In June 1945 a U-190 surrendered at Bay Bulls, Newfoundland. It was officially commissioned into the Royal Canadian Navy. The ship was piloted from Bay Bulls, by Royal Navy Lt. Mewburn Philip Woods (pictured below in the circle) who resides in Halifax to this date.
In the summer of 1945 the first duty of the U-190, as a vessel of the Royal Canadian Navy, was to take a ceremonial tour of communities along the St. Lawrence River. The U-190 also visited The Gulf of St. Lawrence, with stops in Montreal, Trois Riviéres, Quebec City, Gaspé, Pictou, and Sydney. Back in Halifax it commenced duties as an anti-submarine training vessel. It continued to fill this role until 24 July 1947.
On 21 October 1947, U-190 was sent to the bottom during Operation Scuttled.
Michael Hadley, in his book entitled “U-Boats Against Canada” described the end of the U190 this way:
“Operation Scuttled” marked paid to U-190s account. Touted on two occasions in the press as an exercise designed to train inexperienced post-war recruits in the art of combined operations. It was in fact a final touch of rather raffish theatre. Painted in bright red and yellow longitudinal stripes, the U-190 was towed to the spot where it had sunk the HMCS Esquimault. At precisely 1100 hours on 21 October 1947 the tradition-bound RCN intended to celebrate Nelson’s “glorious” Trafalgar Day victory over the French fleet in 1805 by pounding the empty hulk into the depths. While the hapless “enemy” drifted, the “friendly” forces gathered for the kill: Tribal Class destroyers HMCS Nootka …, HMCS Haida …, and the Algerine minesweeper New Kiskeard [sic] …. The Naval Air Arm provided a collection of “string bag” aircraft: eight Seafires, eight Fireflies, two Ansons, and two Swordfish. The scenario, staged for twenty-four representatives of press and radio, called for a carefully choreographed sequence of battle escalating from airborne rocket attack to the grand finale of destroyer bombardment with 4.7 inch guns and a death blow with Hedgehog. The RCN’s final sally against a German U-Boat ended on much the same comic operatic note as its first foray against suspected invaders off Quebec City in 1939 …. Almost before the ships had a chance to enter the act, U-190 pointed its bow into the air after the first rocket attack and slipped silently beneath the sea – just 19 minutes after “Operation Scuttled” had begun.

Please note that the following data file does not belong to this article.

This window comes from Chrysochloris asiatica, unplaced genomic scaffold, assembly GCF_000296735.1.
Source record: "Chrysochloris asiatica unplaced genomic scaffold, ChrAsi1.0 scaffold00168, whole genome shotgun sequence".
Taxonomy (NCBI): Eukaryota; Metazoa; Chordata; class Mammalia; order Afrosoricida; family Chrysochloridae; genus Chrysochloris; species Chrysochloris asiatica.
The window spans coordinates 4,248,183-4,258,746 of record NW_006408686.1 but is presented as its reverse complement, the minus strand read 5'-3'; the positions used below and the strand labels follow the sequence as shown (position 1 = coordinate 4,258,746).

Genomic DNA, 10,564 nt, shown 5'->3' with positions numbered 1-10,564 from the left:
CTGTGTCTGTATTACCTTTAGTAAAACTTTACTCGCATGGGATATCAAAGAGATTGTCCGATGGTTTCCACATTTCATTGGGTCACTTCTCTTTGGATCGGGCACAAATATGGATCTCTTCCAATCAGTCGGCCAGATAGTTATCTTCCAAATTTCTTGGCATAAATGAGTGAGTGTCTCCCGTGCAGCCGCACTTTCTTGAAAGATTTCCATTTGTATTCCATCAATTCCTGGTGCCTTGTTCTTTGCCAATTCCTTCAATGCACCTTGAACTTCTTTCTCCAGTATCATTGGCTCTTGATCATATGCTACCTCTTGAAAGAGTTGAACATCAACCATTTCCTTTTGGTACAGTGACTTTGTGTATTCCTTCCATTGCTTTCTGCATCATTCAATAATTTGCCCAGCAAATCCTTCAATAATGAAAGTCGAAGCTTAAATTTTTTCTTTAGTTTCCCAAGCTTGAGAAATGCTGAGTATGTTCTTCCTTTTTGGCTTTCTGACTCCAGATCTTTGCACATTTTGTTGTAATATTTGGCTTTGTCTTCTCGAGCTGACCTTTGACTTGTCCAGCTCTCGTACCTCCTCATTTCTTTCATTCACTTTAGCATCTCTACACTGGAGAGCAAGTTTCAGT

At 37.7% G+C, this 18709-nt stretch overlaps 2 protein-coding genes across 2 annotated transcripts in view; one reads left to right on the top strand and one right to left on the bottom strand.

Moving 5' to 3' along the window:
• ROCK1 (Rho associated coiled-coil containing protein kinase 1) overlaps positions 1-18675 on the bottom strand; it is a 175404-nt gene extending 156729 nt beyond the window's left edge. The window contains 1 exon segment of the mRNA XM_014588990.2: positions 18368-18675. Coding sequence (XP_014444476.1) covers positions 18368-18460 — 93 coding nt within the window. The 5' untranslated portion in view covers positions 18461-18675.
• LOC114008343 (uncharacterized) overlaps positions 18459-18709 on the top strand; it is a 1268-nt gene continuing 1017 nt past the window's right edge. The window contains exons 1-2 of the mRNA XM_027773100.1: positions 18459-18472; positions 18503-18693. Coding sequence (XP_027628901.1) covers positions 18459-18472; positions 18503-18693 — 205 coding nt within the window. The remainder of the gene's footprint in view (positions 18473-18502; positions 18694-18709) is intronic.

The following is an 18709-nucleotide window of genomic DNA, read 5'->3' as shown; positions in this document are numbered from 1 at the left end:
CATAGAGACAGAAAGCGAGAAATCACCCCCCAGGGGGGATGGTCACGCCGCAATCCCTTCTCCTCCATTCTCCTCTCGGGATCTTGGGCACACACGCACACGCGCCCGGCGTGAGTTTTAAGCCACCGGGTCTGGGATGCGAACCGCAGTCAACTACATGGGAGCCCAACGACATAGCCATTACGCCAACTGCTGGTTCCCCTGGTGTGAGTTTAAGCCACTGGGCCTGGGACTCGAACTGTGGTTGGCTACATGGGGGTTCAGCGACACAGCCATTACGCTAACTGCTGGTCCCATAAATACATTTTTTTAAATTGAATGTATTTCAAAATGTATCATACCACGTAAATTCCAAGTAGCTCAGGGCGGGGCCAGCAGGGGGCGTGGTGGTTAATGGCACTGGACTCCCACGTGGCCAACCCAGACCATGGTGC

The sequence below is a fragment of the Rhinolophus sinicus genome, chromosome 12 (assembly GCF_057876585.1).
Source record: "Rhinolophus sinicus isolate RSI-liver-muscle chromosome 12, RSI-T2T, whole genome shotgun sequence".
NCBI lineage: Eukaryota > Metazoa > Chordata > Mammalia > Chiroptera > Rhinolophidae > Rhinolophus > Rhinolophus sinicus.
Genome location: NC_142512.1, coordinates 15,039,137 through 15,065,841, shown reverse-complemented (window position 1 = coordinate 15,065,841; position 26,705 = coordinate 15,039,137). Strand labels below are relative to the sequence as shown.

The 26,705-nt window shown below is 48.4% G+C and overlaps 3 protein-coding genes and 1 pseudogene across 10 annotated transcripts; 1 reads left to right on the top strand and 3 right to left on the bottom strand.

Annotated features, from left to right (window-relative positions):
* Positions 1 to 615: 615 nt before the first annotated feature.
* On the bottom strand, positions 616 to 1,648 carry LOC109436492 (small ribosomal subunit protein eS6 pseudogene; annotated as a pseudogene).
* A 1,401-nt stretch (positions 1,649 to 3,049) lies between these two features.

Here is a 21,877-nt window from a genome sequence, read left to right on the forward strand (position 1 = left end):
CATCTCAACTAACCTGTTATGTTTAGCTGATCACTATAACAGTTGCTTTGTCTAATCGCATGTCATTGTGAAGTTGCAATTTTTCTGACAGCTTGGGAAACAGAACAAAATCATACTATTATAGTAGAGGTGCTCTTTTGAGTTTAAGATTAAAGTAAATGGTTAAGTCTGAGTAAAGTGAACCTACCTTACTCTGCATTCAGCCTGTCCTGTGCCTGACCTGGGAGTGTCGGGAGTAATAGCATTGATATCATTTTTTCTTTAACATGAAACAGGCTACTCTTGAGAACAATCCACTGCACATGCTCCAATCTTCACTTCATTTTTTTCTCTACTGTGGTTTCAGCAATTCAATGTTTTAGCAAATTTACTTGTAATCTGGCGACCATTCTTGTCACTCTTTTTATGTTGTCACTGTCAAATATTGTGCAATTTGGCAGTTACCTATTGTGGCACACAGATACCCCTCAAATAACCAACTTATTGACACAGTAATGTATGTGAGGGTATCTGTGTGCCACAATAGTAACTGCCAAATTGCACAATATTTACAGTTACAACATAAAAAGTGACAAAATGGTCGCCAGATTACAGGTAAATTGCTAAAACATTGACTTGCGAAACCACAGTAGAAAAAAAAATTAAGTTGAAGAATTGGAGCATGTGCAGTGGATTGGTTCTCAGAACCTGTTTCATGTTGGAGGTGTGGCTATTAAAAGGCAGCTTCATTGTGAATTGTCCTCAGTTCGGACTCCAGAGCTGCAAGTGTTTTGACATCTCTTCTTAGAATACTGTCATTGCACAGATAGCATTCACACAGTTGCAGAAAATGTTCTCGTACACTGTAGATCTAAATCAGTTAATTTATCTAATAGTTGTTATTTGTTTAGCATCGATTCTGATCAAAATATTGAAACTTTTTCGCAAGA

The hulk of U-190 lies on the ocean floor somewhere near the hulk of its former prey, HMCS Esquimault. A fitting end to the story.
Or is that the end? Has the U190 been located? And what do the German feel about the treatment given to their U-boat?